In December of 1981 the Tigers left Clemson but did not travel all the way to Miami to prepare for the Orange Bowl. Coach Danny Ford wanted a retreat somewhere between, practice grounds free of disturbance.
He examined a road atlas and decided the Tigers would hold bowl practice four hours north of their bowl destination in New Smyrna Beach, which in late December, was a relative sleepy beach town on the east coast of Florida.
Ford wanted quiet. But the noise and controversy surrounding the season had become impossible to escape.
On Nov. 7 1981, the Washington Post's lead sports story, written by 26-year-old reporter John Feinstein, documented the Tigers' rise to its No. 2 ranking and details of an ongoing NCAA investigation.
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Wrote Feinstein: "On this idyllic campus where the trees are just now beginning to turn color there is a darkening cloud on horizon, one that threatens to engulf Clemson at the very moment when it should be celebrating its greatest athletic achievements."
The NCAA was examining alleged recruiting violations including those involving two former Knoxville, Tenn., high school football players Terry Minor and James Cofer.
After signing with Clemson, Minor and Cofer asked for their releases from scholarship. Clemson refused and Minor then alleged a booster offered him $1,000 to attend Clemson, Cofer said he was offered $500. Cofer and Minor were released and never played for Clemson.
Clemson acknowledged the NCAA was on campus earlier in the year, but the story in conjunction with Clemson' undefeated season was now a national storyline.
ABC also became interested.
The television network sent reporter Jim Lampley to Knoxville and filmed a segment with Minor and Cofer scheduled to be aired at halftime of the No. 2 Clemson-No. 8 North Carolina game, which was to be televised on ABC on Nov. 7.
When learning of ABC's plans, Clemson athletic director Bill McLellan told ABC that not only would Clemson not respond to the interview, the Tigers would not take the field if the interviews were aired.
Danny Ford later told the Washington Post that Clemson "wouldn't have played had ABC aired the interview."
Clemson feared such an interview could influence poll voters and bowl representatives and keep Clemson from a national title game. ABC decided not to air the interviews during the game, though Lampley claimed the network did not succumb to Clemson's threats.
"We absolutely did not back down to any pressure from Clemson." Lampley told reporters. "We didn't put it on because Clemson didn't have time to respond adequately. We weren't sure it would be the fairest, most accurate responsible presentation of the issue."
Clemson played before 53,611 fans and a regional television audience which accounted for 60 percent of the country's households. ABC's Keith Jackson called the game. Eight bowl representatives were also on hand, according to the Greenville News. It was a defensive struggle, a 10-8 Clemson win, clearing a major regular season hurdle.
Three days later, Lampley wrote to Clemson University president William Atchley again requesting Clemson respond to the aired interviews.
Again, Clemson declined.
On Nov. 28, ABC aired the interviews without a Clemson response during halftime of the Pittsburgh-Penn State game. Clemson officials and fans were furious. Atchley went as far to accuse ABC of airing the interview to influence poll voters and keep Clemson out of the national title picture.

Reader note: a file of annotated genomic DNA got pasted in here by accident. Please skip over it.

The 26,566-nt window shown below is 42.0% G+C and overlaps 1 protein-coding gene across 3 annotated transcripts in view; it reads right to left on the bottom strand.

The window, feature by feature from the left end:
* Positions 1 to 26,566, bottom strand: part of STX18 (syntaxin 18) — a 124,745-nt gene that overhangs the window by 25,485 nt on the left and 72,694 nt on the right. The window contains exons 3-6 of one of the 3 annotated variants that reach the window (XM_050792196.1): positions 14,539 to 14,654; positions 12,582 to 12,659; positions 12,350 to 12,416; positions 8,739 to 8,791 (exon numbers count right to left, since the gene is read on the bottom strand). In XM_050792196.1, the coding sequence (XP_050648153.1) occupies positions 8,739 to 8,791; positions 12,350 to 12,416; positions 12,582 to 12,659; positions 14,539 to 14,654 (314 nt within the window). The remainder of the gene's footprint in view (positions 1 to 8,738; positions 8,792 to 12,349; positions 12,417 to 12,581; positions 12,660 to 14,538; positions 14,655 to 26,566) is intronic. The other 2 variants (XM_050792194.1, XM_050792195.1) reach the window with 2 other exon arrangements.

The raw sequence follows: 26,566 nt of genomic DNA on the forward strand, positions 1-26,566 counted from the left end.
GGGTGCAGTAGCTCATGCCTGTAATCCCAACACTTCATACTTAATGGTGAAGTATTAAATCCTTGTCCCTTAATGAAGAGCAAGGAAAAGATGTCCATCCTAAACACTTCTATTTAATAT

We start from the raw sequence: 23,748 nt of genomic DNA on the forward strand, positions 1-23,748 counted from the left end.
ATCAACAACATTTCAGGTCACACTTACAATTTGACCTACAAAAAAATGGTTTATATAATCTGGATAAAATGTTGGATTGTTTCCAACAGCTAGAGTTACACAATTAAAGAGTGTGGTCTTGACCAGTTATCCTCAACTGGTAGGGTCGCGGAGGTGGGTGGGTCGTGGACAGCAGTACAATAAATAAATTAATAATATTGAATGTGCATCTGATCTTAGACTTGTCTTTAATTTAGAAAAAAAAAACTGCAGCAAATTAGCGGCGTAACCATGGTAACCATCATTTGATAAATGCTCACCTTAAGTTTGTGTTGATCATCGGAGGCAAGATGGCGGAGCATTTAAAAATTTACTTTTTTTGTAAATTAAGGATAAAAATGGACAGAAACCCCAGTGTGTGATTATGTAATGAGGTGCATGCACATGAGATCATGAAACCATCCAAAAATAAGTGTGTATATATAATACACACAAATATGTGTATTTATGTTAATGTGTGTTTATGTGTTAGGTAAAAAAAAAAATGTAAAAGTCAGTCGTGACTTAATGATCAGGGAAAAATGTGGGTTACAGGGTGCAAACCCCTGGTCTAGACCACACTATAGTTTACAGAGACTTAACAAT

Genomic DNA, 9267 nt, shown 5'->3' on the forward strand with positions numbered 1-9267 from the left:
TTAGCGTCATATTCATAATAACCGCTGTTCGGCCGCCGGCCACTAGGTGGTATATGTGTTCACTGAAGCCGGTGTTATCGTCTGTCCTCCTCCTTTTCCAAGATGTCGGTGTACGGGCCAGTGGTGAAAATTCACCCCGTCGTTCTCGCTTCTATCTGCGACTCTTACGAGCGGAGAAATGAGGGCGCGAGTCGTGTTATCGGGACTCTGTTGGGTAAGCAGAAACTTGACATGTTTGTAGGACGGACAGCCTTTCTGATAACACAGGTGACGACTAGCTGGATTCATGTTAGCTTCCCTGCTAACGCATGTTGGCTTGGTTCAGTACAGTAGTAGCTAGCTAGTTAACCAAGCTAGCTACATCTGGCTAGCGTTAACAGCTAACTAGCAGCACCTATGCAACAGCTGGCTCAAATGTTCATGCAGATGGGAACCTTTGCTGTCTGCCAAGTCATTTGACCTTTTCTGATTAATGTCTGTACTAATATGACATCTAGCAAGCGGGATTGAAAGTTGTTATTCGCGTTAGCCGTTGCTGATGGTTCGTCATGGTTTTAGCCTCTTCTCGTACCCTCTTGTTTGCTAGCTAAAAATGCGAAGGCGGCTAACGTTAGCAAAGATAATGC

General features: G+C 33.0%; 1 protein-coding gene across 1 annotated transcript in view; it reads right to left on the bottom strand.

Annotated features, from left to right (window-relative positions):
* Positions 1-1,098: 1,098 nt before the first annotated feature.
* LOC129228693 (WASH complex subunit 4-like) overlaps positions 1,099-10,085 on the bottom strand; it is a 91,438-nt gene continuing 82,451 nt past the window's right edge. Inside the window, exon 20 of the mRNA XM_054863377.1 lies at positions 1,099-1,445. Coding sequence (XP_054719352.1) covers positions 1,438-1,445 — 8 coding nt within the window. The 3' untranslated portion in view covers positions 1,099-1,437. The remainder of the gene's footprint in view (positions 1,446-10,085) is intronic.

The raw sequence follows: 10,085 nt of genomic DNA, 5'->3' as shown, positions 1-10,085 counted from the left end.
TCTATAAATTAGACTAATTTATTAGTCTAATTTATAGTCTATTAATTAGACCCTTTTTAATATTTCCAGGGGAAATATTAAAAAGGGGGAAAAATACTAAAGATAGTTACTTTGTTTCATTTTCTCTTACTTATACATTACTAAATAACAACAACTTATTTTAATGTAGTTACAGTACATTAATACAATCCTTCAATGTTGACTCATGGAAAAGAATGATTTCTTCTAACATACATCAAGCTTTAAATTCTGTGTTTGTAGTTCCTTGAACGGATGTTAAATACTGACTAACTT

Wrote South Carolina senator Strom Thurmond to ABC president Roone Arledge: "Without question, ABC was within its rights to air this report, but Clemson school officials, students and alumni and supporters are extremely upset at the timing of this telecast and the unfairness which it was presented."
The university had never seen such national exposure -- both positive and negative.
"Everywhere you go in the state you see Tiger paws," Bob Bradley, Clemson's then 27-year veteran sports information director, told the New York Daily News.
"You can't get to Clemson without seeing 'em stenciled onto the highways and you can be sure there'll be a paw for every mile of road on Route 95 from here to Miami on New Year's Day."
As the team prepared for the Orange Bowl, stories of the enthusiasm back home trickled to team. The Tigers felt they was playing for something more than themselves, they felt they were playing for their community. They were playing to put Clemson on the map.
"Knowing Clemson could win national title," assistant coach Larry Van Der Heyden said, "that motivated kids a lot."
On Dec. 8, 1981, a story appeared in the New York Daily News documenting Clemson's rise to playing in a national title game.
"These are high times up there in the hills of Clemson, that tiny hamlet at the foot of the Blue Ridge mountains whose population of 8,118 is about 3,000 less than the university's enrollment," wrote New York Daily News columnist Bill Madden.
"The entire state of South Carolina, never before blessed with such an athletic celebration ... Nevertheless there are ominous signs the high times might soon give way to more bad ones and that any national championship Clemson might win might be tinged with scandal.
"Clemson folks at long last have something to be proud of. At least for the moment."
Clemson would eventually be placed on two years of probation by the NCAA which documented a number of violations, many occurring under former coach Charlie Pell. Clemson had a third year of probation added by the ACC, but Clemson was able to keep its national title.